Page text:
War on Warfarin to Poison Feral Hogs in Texas
Local rancher J.D. Glasscock has declared a personal war against the use of Warfarin poison on feral hogs in Texas.
Glasscock, who lives on an 8,700-acre Colorado County ranch originally acquired nearly 90 years ago by his great grandfather, is leading the charge against the use of Warfarin, which is at the root of Texas Agricultural Commissioner Sid Miller’s “Hog Apocalypse” plan.
“I believe that using Warfarin against feral hogs creates a situation that is both unconstitutional and inhumane, which is why I’m actively engaged with the Texas Senate, House of Representatives and Attorney General’s office to bring an immediate end to this program,” Glasscock said.
“We all recognize that feral hogs are an invasive problem, but we simply can’t allow such an inhumane program on our farms, ranches and in our state.”
Warfarin, a form of rat poison, causes hogs to bleed to death internally and externally, through the eyes, nose and rectum and is deadly to feral hogs and other Texas wildlife.
It can take up to 30 days of suffering before death, according to Glasscock, and that is the chief reason for his objection.
In addition, the poison can inadvertently kill wildlife, farm animals and family pets. Even getting into the human food chain is a possibility as feral hogs are regularly processed for the meat.
A former software engineer and entrepreneur, Glasscock has set up No2Poison.com to provide further education and garner additional support.
Supporters can sign the “No to Poison” petition on the site.
“When they are poisoned in this manner, animals will seek water and shelter.”
“That means that our ranch and others like it, which have an abundance of both, will become magnets for dying toxic hogs, leading to a host of other problems for Texas ranchers,” Glasscock added.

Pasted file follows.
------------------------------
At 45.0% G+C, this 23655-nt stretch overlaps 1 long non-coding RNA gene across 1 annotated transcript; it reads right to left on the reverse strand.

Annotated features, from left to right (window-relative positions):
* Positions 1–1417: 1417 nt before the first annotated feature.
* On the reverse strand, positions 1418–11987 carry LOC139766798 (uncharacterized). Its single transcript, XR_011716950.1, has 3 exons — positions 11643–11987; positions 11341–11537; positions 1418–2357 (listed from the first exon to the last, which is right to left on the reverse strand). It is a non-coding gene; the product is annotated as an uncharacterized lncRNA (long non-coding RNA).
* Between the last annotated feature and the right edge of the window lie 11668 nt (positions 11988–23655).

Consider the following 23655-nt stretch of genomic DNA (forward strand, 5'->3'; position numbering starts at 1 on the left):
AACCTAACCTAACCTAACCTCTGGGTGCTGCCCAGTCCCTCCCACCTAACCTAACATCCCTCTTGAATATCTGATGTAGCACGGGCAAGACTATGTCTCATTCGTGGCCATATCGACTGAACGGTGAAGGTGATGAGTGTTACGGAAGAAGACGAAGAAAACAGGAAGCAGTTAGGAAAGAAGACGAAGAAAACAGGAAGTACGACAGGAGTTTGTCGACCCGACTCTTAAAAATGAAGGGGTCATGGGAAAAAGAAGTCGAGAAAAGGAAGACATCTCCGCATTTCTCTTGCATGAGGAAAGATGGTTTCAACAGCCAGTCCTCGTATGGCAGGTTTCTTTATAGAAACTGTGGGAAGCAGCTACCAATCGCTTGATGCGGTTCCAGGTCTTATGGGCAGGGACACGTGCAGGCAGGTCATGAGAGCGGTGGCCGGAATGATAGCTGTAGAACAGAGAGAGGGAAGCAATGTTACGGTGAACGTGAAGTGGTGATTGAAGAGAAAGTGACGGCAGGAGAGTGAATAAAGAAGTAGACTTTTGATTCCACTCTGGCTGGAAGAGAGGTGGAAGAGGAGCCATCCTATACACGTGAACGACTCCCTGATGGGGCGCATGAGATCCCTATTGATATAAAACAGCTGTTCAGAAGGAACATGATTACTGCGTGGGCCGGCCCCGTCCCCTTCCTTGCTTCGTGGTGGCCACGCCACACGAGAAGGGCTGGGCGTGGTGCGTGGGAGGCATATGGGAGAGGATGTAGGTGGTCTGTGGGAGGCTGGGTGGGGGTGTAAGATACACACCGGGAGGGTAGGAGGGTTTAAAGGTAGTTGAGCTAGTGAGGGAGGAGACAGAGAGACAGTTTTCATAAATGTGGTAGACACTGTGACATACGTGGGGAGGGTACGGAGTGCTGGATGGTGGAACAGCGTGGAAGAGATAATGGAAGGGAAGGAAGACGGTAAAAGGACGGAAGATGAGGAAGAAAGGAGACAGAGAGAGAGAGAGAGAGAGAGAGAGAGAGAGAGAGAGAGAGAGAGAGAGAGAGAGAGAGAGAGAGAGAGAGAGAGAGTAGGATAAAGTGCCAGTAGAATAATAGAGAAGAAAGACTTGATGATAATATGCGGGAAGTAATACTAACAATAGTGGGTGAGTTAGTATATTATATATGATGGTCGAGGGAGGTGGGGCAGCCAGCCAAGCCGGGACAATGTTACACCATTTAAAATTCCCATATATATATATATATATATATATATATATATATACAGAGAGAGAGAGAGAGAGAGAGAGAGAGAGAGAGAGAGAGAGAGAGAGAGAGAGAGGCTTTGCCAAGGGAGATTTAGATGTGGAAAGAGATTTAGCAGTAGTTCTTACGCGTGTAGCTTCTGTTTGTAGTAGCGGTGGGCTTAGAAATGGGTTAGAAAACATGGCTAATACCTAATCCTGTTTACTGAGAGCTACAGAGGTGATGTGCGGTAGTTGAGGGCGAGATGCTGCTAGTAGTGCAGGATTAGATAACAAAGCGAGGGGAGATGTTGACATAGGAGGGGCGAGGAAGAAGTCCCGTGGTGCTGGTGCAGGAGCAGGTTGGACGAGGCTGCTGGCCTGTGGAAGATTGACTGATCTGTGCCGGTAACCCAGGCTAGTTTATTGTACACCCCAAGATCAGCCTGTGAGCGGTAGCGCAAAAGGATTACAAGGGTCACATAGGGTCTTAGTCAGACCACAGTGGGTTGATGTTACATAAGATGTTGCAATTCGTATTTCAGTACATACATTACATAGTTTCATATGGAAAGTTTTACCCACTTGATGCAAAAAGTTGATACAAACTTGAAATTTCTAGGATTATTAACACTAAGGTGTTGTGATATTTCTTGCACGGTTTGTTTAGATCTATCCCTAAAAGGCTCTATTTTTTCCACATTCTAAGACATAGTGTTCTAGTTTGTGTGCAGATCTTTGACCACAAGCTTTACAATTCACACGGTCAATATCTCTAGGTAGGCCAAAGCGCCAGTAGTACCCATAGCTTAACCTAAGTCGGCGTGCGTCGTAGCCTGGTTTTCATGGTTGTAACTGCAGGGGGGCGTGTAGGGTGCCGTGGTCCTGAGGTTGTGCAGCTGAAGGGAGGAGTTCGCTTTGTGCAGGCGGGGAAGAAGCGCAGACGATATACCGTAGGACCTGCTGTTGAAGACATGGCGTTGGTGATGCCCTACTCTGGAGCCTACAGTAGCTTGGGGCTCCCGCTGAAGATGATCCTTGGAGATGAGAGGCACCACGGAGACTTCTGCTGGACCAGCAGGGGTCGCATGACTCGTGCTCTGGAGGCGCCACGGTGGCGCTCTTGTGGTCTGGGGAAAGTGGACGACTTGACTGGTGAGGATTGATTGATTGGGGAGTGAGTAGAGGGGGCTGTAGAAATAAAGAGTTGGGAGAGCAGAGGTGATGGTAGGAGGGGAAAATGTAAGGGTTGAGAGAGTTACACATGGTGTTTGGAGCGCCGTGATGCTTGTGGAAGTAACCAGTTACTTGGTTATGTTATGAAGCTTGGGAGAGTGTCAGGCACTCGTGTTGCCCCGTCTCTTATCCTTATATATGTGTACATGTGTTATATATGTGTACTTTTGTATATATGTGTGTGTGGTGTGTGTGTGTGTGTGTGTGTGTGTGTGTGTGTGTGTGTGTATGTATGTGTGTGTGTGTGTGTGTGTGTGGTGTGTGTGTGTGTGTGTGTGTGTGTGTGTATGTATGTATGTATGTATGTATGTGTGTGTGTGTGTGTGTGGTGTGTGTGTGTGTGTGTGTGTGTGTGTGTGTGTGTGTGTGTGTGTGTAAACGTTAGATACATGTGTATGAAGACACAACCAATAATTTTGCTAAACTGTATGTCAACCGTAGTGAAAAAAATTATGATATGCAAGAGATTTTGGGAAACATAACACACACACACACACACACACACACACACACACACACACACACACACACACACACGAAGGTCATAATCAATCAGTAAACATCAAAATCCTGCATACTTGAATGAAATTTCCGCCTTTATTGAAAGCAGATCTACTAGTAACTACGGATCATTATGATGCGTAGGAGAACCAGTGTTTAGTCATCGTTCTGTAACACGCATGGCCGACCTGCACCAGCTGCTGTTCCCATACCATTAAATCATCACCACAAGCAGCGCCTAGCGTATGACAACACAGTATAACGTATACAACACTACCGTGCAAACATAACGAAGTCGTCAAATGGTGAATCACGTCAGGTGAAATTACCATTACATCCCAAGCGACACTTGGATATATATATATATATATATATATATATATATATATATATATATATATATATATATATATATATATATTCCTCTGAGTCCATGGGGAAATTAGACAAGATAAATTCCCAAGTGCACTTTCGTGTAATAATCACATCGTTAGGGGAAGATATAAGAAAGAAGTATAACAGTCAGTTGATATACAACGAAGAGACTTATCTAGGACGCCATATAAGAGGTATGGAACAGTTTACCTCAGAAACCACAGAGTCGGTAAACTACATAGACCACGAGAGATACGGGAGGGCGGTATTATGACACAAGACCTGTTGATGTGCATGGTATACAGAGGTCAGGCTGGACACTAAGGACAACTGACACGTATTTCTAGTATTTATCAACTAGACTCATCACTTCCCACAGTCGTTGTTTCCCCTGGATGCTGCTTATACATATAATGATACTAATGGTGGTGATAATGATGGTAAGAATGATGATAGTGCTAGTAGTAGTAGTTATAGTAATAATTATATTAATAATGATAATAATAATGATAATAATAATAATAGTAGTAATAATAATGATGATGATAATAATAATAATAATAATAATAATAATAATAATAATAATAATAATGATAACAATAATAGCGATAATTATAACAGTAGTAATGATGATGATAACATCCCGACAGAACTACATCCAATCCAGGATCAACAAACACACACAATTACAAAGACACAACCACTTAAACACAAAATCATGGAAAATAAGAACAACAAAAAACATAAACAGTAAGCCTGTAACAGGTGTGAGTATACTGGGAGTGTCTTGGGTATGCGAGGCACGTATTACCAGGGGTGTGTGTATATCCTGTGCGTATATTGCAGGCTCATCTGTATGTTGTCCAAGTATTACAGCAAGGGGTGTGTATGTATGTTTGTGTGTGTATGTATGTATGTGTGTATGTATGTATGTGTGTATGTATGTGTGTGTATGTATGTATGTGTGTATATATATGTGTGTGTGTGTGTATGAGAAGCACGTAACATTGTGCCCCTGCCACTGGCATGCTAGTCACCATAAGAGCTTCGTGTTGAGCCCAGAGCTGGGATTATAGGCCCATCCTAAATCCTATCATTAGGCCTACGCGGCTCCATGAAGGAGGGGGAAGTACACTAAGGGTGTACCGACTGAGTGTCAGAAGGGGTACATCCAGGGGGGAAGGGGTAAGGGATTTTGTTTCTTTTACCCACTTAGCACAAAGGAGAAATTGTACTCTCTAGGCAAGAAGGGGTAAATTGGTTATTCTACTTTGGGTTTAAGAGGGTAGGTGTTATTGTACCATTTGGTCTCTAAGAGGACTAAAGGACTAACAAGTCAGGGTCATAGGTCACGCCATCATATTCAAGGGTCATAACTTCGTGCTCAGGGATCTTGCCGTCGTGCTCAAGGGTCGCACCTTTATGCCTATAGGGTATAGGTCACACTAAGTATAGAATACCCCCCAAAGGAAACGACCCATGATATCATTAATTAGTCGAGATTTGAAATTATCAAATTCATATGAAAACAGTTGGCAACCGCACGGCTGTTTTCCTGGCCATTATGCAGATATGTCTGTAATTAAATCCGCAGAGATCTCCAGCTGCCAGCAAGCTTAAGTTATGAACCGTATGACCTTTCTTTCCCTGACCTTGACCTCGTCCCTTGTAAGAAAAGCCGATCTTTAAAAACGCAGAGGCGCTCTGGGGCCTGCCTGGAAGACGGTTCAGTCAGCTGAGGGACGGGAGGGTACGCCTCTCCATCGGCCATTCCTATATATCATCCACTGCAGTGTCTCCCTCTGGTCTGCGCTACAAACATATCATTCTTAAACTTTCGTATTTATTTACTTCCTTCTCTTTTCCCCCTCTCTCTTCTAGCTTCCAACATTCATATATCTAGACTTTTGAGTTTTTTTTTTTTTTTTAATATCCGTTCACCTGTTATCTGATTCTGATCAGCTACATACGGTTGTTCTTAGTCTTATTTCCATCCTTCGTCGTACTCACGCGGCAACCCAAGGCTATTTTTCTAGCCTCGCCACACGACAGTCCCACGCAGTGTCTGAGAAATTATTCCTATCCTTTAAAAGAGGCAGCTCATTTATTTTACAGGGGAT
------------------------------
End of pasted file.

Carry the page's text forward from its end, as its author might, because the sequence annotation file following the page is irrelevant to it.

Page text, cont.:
Hogs travel, and once ingested – the poison travels.
“Federal law requires ranchers to bury deceased toxic hogs using special gloves while handling. “I believe this violates our property rights and this kind of government overreach should be a concern to every private property owner,” he continued.
Instead, Glasscock and other ranchers that share his concerns advocate for more practical methods of dealing with the hog infestation that are environmentally safe and humane, such as more aggressive trapping and hunting programs.
Warfarin was used for a brief period of time in Australia before being banned. It became apparent that it was far too inhumane as landowners reportedly could hear hogs squealing through the night in pain.
Texas Rancher Warns Feral Hog Poison Program is the ‘Obamacare’ of Texas Agriculture
Federal mandate, fines, controversy, questions about constitutionality and repeal… sound familiar?
These are five common elements between the Obamacare program that most Republicans love to hate and Texas Agriculture Commissioner Sid Millers new feral hog control program which uses Warfarin poison to kill hogs, says Glasscock.
Like Obamacare, the Miller program centers upon a federal mandate.
- Poisoned hog carcasses must be disposed of when they are found regardless of who poisoned them.
- That means that according to the product label, a Texas rancher will be required by federal law to dispose of the dead hogs even if his neighbor was the one who put out the Warfarin.
Like Obamacare, the Miller program would impose fines in cases of non-compliance.
- For instance, handling a poisoned hog without wearing the proper gloves could potentially warrant a fine by the Texas DOA.
Like Obamacare, the Miller program is controversial as it appears to help some at the expense of others.
- A rancher who maintains a system of creeks and lakes to provide water for livestock might be the recipient of the hogs that have been poisoned by his neighboring farmer who is losing money because of the crop damage that feral hogs cause.
Like Obamacare, the program is considered to be unconstitutional by some.
- Those who do not wish their property to be used as a burial ground for the poisoned hogs, consider the program to be unconstitutional as it relates to their property rights.
And finally, like Obamacare the issue of repeal is still in question.
- Under pressure from many farmers and the Texas Farm Bureau, Texas Agricultural Commissioner Sid Miller is pushing to make the program work while the Texas House is pushing back with House Bill 3451 which recently passed by a large margin requiring field tests to be conducted possibly placing the Miller program on the path to repeal.